Partners Propose Topeka Shiner Reintroduction in Missouri
By Georgia Parham
Among the activities that are being carried out to help the Topeka shiner is a proposal to reintroduce the fish in northern Missouri. The Service published a proposal to establish a non-essential experimental population in partnership with the Missouri Department of Conservation (MDC) and The Nature Conservancy (TNC), as part of an effort to restore populations in Missouri. The reintroductions would be carried out on lands managed by MDC and TNC.
The non-essential, experimental population of Topeka shiners is proposed for Adair, Gentry, Harrison, Putnam, Sullivan and Worth counties in northern Missouri. This designation gives wildlife managers more flexibility in working with the reintroduced Topeka shiners and provides nearby private landowners with reassurance that the presence of a protected species will not affect their activities.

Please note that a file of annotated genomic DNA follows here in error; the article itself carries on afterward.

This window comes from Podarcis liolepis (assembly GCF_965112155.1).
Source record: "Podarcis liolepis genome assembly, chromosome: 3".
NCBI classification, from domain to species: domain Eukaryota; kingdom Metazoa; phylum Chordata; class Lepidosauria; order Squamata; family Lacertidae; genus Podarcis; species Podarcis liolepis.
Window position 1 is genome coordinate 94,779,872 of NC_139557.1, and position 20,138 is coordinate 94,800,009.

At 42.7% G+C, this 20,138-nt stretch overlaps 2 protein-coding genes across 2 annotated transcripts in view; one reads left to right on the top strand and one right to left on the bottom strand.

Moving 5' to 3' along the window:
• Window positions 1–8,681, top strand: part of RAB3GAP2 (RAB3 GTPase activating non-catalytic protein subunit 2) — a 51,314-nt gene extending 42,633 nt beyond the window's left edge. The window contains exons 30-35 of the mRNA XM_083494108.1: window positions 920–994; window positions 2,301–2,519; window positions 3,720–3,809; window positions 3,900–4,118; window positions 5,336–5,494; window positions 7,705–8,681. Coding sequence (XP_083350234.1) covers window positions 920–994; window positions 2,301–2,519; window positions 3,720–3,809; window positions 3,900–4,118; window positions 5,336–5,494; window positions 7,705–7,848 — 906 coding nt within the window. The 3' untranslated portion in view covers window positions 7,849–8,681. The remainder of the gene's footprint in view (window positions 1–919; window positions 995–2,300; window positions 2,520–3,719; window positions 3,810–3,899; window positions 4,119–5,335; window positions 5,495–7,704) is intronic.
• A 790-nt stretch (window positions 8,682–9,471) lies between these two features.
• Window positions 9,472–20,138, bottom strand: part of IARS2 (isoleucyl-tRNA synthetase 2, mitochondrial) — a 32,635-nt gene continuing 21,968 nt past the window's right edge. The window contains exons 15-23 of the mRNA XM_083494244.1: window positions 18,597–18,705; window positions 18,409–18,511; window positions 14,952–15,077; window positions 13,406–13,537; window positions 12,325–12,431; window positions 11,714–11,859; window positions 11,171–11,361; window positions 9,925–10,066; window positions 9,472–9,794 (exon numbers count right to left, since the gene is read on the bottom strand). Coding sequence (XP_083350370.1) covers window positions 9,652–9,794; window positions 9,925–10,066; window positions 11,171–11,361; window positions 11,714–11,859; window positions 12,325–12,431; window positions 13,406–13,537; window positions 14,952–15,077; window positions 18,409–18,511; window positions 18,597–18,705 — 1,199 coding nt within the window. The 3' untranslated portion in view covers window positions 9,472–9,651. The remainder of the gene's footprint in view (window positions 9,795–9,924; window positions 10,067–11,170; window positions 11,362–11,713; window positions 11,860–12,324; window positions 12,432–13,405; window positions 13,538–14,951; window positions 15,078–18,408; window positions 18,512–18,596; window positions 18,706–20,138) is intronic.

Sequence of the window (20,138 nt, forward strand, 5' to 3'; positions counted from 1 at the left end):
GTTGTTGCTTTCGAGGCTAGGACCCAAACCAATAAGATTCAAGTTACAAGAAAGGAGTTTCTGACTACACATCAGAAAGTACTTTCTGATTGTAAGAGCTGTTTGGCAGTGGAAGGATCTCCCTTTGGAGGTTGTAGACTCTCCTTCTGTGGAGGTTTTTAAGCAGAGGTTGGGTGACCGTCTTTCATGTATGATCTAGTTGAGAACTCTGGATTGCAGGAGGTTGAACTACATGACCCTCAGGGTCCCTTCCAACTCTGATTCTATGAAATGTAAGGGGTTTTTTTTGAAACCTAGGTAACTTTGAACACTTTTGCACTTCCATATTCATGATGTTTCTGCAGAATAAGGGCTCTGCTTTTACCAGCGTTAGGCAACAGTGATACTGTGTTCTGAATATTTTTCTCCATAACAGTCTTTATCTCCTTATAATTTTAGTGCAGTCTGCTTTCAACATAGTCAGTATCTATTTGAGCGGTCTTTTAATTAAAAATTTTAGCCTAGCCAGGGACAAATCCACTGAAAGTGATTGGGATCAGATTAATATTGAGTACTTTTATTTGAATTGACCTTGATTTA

The Topeka shiner is a small minnow that lives in small to mid-size prairie streams in the central United States where it is usually found in pool and run areas. Suitable streams tend to have good water quality and cool to moderate temperatures.
Populations of the Topeka shiner have steadily declined, and the species now occupies only about 19 percent of its historical habitat, and only 15 percent of its former range in Missouri. The Topeka shiner was designated a federally endangered species in 1998. Threats to the species include habitat destruction, sedimentation, and changes in water quality.